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EnduraCare Therapy Management, Inc. v. Cornerstone Healthcare of Illinois

IN THE UNITED STATES DISTRICT COURT FOR THE SOUTHERN DISTRICT OF ILLINOIS BENTON DIVISION


November 28, 2005

ENDURACARE THERAPY MANAGEMENT, INC., PLAINTIFF,
v.
CORNERSTONE HEALTHCARE OF ILLINOIS, INC. A/K/A WHITE COUNTY MEDICAL CENTER, ET AL., DEFENDANTS.

The opinion of the court was delivered by: Judge J. Phil Gilbert

Magistrate Judge Donald G. Wilkerson

MEMORANDUM AND ORDER

This cause came on to be heard upon Plaintiff EnduraCare Therapy Management, Inc.'s ("EnduraCare") Motion for Default Judgment against Defendant Cornerstone Healthcare of Illinois, Inc. a/k/a White County Medical Center (Doc. 23). EnduraCare requests damages in the amount of $321,933.85, the amount of damages sought in the Complaint, plus post-judgment interests and costs. Upon due consideration, the Court finds that the Motion is well-taken and that Defendant Cornerstone Healthcare of Illinois, Inc. a/k/a White County Medical Center ("Defendant Cornerstone") has failed to plead or otherwise defend as required by the Federal Rules of Civil Procedure, and that Defendant Cornerstone is therefore in default. Accordingly, it is hereby ordered that the Motion (Doc. 23) is GRANTED and that judgment should be entered in favor of Plaintiff EnduraCare and against Defendant Cornerstone in the amount of $321,933.85 plus post-judgment interests and costs.

The Court declines, however, to enter judgment at this time. Because the claims against Defendant James R. Cheek are still pending, any judgment entered by the Court against Defendant Cornerstone at this time must be pursuant to Federal Rule of Civil Procedure 54(b), which permits the Court to certify for appeal a judgment resolving all claims against one party. See National Metalcrafters, Div. of Keystone Consol. Indus. v. McNeil, 784 F.2d 817, 821 (7th Cir. 1986). Rule 54(b) states:

Judgment Upon Multiple Claims or Involving Multiple Parties. When more than one claim for relief is presented in an action, whether as a claim, counterclaim, cross-claim, or third-party claim, or when multiple parties are involved, the court may direct the entry of a final judgment as to one or more but fewer than all of the claims or parties only upon an express determination that there is no just reason for delay and upon an express direction for the entry of judgment. In the absence of such determination and direction, any order or other form of decision, however designated, which adjudicates fewer than all the claims or the rights and liabilities of fewer than all the parties shall not terminate the action as to any of the claims or parties, and the order or other form of decision is subject to revision at any time before the entry of judgment adjudicating all the claims and the rights and liabilities of all the parties.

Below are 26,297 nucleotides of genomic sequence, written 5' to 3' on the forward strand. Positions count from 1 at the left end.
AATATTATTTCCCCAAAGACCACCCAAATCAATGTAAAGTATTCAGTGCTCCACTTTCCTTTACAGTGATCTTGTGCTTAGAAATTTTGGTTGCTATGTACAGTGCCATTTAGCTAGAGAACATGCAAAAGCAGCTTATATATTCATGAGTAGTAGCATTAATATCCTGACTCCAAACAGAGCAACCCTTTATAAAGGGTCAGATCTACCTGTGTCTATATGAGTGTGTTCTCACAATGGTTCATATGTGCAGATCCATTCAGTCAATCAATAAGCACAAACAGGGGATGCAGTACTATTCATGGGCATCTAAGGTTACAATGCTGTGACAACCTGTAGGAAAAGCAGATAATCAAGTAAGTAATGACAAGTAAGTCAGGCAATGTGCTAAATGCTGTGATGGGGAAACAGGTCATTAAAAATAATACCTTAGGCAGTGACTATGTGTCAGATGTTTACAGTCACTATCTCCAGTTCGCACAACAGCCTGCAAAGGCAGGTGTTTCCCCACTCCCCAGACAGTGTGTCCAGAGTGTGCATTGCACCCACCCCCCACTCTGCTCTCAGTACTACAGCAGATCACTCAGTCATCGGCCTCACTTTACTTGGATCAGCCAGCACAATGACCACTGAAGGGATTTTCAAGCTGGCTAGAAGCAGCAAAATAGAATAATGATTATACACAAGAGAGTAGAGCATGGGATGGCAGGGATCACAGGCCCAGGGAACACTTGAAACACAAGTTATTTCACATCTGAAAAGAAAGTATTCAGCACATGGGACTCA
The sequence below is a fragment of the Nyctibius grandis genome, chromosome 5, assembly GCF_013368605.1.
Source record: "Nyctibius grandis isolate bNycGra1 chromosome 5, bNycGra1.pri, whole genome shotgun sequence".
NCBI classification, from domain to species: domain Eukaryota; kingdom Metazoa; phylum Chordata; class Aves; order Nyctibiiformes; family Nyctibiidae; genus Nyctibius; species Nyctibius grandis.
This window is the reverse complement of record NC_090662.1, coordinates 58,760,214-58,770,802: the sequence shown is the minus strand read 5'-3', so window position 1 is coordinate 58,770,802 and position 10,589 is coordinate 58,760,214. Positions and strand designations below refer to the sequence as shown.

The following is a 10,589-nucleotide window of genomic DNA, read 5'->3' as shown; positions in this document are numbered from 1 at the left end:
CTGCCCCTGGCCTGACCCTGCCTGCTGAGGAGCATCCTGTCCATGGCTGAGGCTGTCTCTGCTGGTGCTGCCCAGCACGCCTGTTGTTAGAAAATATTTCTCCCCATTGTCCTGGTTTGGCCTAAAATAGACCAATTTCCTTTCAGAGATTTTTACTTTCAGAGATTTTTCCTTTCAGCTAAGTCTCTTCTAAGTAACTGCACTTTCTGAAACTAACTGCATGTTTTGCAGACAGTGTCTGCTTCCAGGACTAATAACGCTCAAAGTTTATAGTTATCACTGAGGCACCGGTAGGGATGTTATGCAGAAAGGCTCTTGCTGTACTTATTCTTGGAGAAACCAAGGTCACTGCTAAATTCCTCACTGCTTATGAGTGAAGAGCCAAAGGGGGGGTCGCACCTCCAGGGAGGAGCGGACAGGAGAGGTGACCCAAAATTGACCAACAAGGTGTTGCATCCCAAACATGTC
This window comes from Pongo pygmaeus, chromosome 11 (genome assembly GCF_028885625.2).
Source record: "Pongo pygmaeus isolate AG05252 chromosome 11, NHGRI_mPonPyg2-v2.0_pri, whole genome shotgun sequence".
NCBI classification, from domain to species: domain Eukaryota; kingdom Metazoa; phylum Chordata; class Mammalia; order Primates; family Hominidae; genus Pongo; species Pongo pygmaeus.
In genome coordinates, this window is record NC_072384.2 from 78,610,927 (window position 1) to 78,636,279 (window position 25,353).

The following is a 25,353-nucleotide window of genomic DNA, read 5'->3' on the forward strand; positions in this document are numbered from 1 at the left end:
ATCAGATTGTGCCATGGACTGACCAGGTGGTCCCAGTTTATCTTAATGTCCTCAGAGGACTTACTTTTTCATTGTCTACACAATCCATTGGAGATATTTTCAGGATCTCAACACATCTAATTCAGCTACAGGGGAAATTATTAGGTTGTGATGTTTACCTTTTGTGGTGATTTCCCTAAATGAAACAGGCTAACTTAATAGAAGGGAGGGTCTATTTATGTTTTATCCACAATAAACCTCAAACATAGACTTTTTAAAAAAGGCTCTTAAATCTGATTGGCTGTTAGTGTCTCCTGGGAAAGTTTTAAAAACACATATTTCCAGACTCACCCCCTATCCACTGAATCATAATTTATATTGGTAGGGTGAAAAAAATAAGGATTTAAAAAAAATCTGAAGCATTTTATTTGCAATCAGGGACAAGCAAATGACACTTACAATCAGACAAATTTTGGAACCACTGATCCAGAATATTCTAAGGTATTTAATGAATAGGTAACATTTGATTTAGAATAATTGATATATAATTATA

In determining whether to grant judgment under Rule 54(b) the Court must first determine whether the judgment is final in the sense that it is "'an ultimate disposition of an individual claim entered in the course of a multiple claims action.'" Curtiss-Wright Corp. v. General Elec. Co., 446 U.S. 1, 7 (1980) (quoting Sears, Roebuck & Co. v. Mackey, 351 U.S. 427, 436 (1956)). Then, the Court must determine whether there is any just reason for delay, taking into account the interests of judicial administration and the equities involved. CurtissWright, 446 U.S. at 8; Schieffelin & Co. v. Valley Liquors, Inc., 823 F.2d 1064, 1065-66 (7th Cir. 1987). In attempting to prevent piecemeal litigation, the Court should "consider such factors as whether the claims under review [are] separable from the others remaining to be adjudicated and whether the nature of the claims already determined [is] such that no appellate court would have to decide the same issues more than once even if there were subsequent appeals." Curtiss-Wright, 446 U.S. at 8; see ODC Comm. Corp. v. Wenruth Investments, 826 F.2d 509, 512 (7th Cir. 1987).

The decision to certify a final judgment as to fewer than all claims in a case is left to the sound discretion of the district court. Curtiss-Wright, 446 U.S. at 8; Schieffelin, 823 F.2d at 1065. However, district courts are not to utilize Rule 54(b) unless there is a good reason for doing so. United States v. Ettrick Wood Prods., Inc., 916 F.2d 1211, 1218 (7th Cir. 1989). Ordinarily, a default judgment should not be entered against one defendant until the matter has been resolved as to all defendants. Home Ins. Co. of Ill. v. Adco Oil Co., 154 F.3d 739, 741 (7th Cir. 1998) (citing Frow v. De La Vega, 82 U.S. (15 Wall.) 552 (1872)).

In this case, it appears that Plaintiff EnduraCare's claims against each defendant are not separable from those against the other defendant. The Complaint alleges that both defendants committed the same acts that support the causes of action pled. The Court now has under advisement a motion for summary judgment on the claims against Defendant Cheek that seeks to resolve those claims. However, until those claims are resolved, the Court declines to enter a Rule 54(b) judgment and DIRECTS the Clerk of Court to enter judgment in accordance with this order at the close of the case after resolution of all claims against all defendants.

IT IS SO ORDERED.

J. Phil Gilbert United States District Judge

20051128

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